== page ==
Remote Baja fishing villages in baja, are offering outrageously great real estate bargains for those who have proven themselves to be “good people”.
Anywhere from 90 to 250 kilometers of tire busting bad roads separate these villages from the narrow paved highway that runs from Tijuana to Los Cabos. There is an old Baja saying: “Bad roads, good people, good roads, bad people”. Many pioneering surfers and fisherman (“del norte”) have frequented these remote fishing camps (some as early as the fifties, but most since the seventies) and proven themselves to be “good people” among the natives”.
They have made lifelong friends of fishermen whose parents or grandparents homesteaded these lands, and established baja fishing cooperatives in the first half of the 20 th century. These friendships are now paying dividends in buying newly regulated government land at ridiculously low prices.
The scenario goes like this: Fishermen established camps that grew into 200 to 500 person fishing cooperatives. The Mexican government granted them regional fishing and diving concessions for exploiting specific types of fisheries.
These cooperative camps were on land owned by the government, since no other ownership existed. The cooperatives paid no property taxes and received no government support for infrastructure. They generate their own electricity and many have desalinization plants. Fresh water in Baja is always scarce.
Now the municipalities want to provide services to these villages and of course collect property taxes. The government is providing deeds to the homesteaded properties at no cost, other than small processing fees. The government is also offering the lands surrounding these inhabited parcels at very low prices. In Punta Abre Ojos beach lots were sold for as little as six thousand dollars.
The campos are always on high ground, away from storms that blast beach properties. Only “gringo locos” want to live on the beach. But the Mexicano homestead beneficiary is solely eligible to buy these beach lots in baja directly from the government (foreign buyers excluded). As a result, many local fishermen have gone to their gringo surfer or fishing friends with an offer to be their “presta nombre” (borrow a name). An expression to denote a foreigner using a Mexican national to buy property reserved for citizens.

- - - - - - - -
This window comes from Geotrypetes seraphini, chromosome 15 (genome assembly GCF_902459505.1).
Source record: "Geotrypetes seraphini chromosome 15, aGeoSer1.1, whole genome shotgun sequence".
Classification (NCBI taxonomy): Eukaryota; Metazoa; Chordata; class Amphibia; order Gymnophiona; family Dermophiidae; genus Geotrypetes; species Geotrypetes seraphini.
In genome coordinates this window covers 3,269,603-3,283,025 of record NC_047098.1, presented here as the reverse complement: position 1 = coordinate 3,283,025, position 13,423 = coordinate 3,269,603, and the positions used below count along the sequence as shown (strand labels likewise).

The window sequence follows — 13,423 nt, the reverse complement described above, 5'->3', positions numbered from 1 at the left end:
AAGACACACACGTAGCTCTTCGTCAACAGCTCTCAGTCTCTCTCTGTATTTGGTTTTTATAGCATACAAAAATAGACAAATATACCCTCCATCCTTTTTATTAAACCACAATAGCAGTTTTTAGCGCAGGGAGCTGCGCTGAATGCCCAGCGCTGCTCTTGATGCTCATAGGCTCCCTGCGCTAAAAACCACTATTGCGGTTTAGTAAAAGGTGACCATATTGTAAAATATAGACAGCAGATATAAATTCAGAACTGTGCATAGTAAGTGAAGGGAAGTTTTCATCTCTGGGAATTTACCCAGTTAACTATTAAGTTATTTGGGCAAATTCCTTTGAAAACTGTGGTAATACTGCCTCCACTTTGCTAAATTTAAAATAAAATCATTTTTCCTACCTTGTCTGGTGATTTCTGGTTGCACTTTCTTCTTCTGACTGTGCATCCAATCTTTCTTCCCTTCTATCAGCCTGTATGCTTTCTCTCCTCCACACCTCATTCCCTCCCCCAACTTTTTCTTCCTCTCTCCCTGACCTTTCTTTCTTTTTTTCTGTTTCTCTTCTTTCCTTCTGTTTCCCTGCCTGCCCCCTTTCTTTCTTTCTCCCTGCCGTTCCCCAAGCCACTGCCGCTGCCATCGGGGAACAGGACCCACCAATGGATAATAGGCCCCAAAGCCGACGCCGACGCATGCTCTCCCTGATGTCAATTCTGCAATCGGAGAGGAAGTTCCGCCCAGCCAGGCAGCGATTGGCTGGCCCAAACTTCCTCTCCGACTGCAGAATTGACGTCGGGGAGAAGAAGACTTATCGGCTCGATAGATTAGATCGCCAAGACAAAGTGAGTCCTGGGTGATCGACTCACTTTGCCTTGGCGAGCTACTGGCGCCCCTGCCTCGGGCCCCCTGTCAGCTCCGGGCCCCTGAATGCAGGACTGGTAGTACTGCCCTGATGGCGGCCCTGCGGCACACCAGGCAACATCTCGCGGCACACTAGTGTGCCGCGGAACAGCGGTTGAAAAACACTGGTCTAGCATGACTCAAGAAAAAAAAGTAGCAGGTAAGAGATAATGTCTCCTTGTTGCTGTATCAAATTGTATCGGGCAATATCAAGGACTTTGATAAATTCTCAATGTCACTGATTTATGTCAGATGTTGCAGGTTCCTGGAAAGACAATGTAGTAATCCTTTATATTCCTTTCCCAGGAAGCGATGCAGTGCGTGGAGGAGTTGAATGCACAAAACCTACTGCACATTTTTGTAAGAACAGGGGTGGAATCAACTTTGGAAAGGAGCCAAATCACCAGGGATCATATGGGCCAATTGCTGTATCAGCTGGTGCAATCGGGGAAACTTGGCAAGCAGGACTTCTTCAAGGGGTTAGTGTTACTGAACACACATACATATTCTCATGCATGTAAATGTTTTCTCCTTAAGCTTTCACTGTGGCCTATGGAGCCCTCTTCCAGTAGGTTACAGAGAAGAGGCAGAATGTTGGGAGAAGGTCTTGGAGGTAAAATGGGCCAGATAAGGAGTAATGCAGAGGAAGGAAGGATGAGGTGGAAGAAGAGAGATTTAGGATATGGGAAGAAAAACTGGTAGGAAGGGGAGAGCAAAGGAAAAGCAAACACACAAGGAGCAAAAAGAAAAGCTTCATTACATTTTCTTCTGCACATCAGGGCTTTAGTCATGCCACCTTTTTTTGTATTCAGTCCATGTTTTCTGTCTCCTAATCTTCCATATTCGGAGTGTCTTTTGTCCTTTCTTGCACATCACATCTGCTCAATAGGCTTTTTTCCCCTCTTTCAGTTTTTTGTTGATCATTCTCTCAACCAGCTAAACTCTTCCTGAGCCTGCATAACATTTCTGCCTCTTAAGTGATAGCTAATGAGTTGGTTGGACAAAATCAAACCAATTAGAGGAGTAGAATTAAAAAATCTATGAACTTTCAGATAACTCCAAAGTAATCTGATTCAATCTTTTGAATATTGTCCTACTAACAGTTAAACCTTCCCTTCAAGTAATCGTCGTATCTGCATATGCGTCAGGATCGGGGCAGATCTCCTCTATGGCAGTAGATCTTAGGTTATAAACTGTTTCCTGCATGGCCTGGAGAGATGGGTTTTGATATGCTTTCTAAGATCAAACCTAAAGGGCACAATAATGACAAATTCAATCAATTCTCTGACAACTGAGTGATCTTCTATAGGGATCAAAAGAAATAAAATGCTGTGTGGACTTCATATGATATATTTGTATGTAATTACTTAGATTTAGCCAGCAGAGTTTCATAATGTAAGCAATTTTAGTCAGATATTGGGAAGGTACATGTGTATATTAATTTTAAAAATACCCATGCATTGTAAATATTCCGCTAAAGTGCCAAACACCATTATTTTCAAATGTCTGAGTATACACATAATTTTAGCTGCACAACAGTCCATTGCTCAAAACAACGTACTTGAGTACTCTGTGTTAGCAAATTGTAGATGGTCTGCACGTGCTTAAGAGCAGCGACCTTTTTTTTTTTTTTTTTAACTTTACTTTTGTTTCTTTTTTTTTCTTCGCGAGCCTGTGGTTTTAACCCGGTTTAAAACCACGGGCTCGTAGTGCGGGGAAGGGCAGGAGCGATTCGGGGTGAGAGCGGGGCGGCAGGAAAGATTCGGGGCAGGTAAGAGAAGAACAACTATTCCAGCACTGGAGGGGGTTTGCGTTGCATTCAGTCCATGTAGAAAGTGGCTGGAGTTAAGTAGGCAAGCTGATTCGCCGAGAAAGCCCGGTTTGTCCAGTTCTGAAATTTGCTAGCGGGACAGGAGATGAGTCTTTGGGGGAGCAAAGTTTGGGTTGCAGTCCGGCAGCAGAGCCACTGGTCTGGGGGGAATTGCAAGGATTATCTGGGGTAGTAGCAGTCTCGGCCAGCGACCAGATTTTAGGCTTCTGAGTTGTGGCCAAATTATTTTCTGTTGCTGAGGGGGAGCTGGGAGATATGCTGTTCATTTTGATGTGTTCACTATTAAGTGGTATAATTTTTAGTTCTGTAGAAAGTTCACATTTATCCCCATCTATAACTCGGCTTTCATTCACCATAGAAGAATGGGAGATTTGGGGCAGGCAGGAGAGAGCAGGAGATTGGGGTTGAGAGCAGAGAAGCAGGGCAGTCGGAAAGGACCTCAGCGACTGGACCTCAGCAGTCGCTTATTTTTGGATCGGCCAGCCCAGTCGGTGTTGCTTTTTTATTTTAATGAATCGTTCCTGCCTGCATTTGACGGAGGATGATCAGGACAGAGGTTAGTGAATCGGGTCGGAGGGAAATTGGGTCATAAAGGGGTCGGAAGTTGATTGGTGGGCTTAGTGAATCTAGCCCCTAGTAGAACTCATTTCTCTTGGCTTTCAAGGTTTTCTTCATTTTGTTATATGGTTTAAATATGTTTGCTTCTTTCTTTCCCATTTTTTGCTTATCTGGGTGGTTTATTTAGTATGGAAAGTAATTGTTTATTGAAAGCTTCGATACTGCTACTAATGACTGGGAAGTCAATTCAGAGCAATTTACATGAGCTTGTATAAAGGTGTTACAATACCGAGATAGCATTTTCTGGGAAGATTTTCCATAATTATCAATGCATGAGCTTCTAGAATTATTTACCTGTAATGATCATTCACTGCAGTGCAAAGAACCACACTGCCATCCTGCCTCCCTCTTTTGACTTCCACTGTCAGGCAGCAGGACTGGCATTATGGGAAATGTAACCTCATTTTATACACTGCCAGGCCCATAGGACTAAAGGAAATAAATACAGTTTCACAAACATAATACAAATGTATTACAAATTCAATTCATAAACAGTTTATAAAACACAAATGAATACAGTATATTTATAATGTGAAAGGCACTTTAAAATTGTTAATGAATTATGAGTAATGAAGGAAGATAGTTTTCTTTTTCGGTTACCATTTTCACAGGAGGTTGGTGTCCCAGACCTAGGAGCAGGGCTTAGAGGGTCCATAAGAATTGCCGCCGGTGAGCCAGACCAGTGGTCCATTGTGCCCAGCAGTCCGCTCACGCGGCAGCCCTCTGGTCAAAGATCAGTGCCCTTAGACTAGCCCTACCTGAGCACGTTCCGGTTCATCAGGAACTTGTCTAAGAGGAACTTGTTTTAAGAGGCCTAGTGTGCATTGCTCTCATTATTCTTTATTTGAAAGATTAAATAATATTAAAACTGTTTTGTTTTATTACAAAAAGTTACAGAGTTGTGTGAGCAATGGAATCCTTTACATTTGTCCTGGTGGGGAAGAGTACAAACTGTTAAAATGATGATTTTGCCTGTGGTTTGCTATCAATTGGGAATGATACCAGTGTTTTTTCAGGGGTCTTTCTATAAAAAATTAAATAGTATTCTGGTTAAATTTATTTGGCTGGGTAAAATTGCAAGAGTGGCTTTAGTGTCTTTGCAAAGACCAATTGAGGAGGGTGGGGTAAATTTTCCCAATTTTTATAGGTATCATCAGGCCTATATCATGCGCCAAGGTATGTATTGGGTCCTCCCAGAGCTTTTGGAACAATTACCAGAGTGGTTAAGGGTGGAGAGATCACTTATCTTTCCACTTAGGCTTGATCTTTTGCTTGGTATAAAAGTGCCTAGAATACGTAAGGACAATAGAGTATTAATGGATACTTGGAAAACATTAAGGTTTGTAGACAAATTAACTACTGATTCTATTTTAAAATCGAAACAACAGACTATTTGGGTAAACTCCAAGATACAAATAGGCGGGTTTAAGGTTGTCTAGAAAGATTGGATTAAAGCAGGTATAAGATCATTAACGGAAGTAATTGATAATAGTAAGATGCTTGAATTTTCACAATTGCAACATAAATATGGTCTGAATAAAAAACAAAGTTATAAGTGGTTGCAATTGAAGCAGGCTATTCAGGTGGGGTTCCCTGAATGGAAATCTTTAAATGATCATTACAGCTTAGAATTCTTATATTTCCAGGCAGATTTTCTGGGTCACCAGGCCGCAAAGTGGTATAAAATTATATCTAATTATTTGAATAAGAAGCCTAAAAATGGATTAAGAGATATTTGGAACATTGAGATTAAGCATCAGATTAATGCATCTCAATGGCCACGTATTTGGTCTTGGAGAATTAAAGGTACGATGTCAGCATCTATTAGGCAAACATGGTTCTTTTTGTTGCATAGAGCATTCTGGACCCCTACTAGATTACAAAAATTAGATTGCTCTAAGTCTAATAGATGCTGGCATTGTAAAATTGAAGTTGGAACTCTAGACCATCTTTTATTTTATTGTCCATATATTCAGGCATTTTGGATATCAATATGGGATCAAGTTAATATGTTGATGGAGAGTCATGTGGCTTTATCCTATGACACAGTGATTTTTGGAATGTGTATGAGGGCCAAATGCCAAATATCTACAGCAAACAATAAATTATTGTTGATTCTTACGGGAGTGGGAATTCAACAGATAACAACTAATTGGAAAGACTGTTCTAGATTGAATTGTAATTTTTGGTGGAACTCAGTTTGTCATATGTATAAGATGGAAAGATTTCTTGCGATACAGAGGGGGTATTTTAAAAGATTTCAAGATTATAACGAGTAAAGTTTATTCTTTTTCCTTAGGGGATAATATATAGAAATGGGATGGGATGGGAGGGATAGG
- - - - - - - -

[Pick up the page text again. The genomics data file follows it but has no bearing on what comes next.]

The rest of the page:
Once the Mexicano receives title he can legally sell the newly “regularized” land to a foreigner, utilizing a mexican bank trust. Mexican property trusts for foreigners provide all the benefits of ownership.
In Punta Abre Ojos, a great surfing, windsurfing and fishing location, many locals sold to their gringo friends without making a dime on the deal. These are noble and simple folk who place friendship ahead of economic gain.
In San Juanico ( Scorpion Bay ), rated as being among the top ten surf spots in the world, hundreds of surfers are buying acre to two acre lots on the ocean for $50,000.00. The sellers are the newly privatized ejidos (farming cooperative). Punta Chivato, on the Sea of Cortez , north of Mulege (fishing-windsurfing), ditto the above accept that prices are much higher in Chivato.
The problem with purchasing large parcels on coastal Mexicano land is that it is illegal for foreigners to do so. The regulations of exterior relations, who issues bank trust permits to foreigners, is not allowing property bank trusts for more than 2000 square meters, a little less than one half acre. These living trusts provide foreigners with all the security and rights of ownership in perpetuity. You can sell the land, rent it or pass it on to your heirs. Many foreigners are ““buying” properties without benefit of legal registries. A very bad and risky decision. Another example of leaving brains at the border.
Large parcels of land can be owned by foreigners in a Mexican corporation that is wholly foreign owned with the intention of doing business. The costs to do so are about the same as a bank trust but a professional consultant or attorney should be consulted in order to transfer property legally and safely into a foreign owned Mexican corporation We always advise our clients to seek title insurance in order to safeguard their investment. First America, Fidelity and Stewart Title companies are very active and anxious to sell you title insurance in Mexico . It is a “sleep soundly at night” at affordable rates: Eight dollars per one thousand invested. Therefore, a $200,000. property would cost a one time title insurance fee of $1600.